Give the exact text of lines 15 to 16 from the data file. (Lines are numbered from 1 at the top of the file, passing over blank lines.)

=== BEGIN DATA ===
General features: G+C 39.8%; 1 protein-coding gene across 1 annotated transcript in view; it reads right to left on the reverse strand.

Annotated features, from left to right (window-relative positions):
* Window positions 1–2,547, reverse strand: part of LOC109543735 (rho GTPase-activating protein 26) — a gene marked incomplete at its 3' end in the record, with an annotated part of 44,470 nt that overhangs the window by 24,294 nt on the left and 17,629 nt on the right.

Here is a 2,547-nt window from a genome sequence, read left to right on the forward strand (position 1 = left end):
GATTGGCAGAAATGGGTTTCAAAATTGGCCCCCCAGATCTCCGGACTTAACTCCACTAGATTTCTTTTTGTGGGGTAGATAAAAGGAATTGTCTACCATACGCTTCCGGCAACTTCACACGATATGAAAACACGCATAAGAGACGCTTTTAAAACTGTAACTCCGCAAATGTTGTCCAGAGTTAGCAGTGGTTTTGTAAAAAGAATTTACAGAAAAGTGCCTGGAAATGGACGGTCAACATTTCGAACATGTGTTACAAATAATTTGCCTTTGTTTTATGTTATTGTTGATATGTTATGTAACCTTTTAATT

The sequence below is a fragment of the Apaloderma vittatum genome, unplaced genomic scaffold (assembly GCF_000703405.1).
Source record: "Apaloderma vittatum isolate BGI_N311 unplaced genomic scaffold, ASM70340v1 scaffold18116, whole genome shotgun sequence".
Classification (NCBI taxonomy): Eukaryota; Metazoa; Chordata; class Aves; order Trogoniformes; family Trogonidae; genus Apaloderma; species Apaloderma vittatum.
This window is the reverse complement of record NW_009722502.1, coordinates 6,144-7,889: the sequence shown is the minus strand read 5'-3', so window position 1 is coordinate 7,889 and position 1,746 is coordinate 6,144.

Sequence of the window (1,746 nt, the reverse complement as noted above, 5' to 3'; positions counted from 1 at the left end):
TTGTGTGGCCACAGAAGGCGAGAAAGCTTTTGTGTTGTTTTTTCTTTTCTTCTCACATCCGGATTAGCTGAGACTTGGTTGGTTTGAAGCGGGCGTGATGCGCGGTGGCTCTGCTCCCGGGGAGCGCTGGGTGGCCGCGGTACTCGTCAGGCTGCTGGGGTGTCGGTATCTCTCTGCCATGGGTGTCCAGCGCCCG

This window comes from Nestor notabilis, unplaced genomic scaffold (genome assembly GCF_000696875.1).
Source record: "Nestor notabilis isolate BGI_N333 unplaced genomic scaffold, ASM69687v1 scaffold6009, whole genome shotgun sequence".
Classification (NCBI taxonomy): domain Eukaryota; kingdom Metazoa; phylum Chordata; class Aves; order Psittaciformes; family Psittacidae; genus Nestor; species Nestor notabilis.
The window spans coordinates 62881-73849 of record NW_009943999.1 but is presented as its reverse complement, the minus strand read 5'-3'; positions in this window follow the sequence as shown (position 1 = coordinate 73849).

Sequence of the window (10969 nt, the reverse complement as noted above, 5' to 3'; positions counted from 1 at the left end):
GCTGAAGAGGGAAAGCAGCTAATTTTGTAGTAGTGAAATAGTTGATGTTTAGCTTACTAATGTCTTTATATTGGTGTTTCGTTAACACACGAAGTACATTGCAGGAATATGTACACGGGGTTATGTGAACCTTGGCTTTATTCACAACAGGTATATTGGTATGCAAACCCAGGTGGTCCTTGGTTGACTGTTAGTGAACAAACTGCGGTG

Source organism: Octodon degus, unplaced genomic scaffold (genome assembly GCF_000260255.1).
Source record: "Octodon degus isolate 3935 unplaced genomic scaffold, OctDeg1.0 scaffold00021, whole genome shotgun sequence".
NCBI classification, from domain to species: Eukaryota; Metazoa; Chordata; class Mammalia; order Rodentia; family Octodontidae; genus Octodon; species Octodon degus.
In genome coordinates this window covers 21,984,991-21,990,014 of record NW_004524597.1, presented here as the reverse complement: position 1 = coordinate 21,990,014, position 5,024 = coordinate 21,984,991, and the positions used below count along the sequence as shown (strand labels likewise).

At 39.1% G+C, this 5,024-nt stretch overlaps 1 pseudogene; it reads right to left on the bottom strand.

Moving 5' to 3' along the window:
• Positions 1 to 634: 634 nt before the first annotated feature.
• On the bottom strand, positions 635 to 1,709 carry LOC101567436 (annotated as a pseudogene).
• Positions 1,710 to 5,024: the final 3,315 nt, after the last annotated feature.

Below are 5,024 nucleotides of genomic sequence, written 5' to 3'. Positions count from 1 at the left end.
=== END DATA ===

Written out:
The window spans coordinates 62881-73849 of record NW_009943999.1 but is presented as its reverse complement, the minus strand read 5'-3'; positions in this window follow the sequence as shown (position 1 = coordinate 73849).

Sequence of the window (10969 nt, the reverse complement as noted above, 5' to 3'; positions counted from 1 at the left end):